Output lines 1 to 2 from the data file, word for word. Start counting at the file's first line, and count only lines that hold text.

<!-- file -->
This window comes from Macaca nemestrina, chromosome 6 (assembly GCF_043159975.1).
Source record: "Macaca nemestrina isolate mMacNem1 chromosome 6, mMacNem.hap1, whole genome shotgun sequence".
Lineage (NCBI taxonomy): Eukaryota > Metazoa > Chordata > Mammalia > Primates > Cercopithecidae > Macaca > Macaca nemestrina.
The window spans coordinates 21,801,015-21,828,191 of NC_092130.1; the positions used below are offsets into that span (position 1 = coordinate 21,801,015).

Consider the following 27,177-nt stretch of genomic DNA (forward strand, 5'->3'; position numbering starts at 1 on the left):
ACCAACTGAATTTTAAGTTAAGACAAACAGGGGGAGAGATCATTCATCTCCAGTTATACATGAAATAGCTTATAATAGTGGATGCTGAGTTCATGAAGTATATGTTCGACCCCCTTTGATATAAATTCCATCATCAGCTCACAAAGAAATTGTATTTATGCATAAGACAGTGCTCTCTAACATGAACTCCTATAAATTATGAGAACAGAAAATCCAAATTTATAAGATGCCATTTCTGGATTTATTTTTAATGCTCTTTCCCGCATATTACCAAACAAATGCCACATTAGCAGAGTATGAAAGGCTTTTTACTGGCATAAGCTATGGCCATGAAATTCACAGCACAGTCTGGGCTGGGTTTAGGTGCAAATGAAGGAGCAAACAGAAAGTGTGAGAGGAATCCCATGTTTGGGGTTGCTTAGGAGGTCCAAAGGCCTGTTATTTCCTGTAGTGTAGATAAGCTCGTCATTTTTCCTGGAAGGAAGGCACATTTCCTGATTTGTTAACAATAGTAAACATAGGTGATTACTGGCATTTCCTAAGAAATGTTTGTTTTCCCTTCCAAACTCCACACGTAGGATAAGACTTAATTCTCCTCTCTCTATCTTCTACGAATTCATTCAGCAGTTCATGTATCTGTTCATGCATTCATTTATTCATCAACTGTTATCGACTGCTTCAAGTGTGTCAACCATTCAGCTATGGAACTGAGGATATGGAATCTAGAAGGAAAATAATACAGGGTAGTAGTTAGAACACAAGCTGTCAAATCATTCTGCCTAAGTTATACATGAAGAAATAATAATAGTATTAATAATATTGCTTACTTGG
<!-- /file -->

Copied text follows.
This window comes from Macaca nemestrina, chromosome 6 (assembly GCF_043159975.1).
Source record: "Macaca nemestrina isolate mMacNem1 chromosome 6, mMacNem.hap1, whole genome shotgun sequence".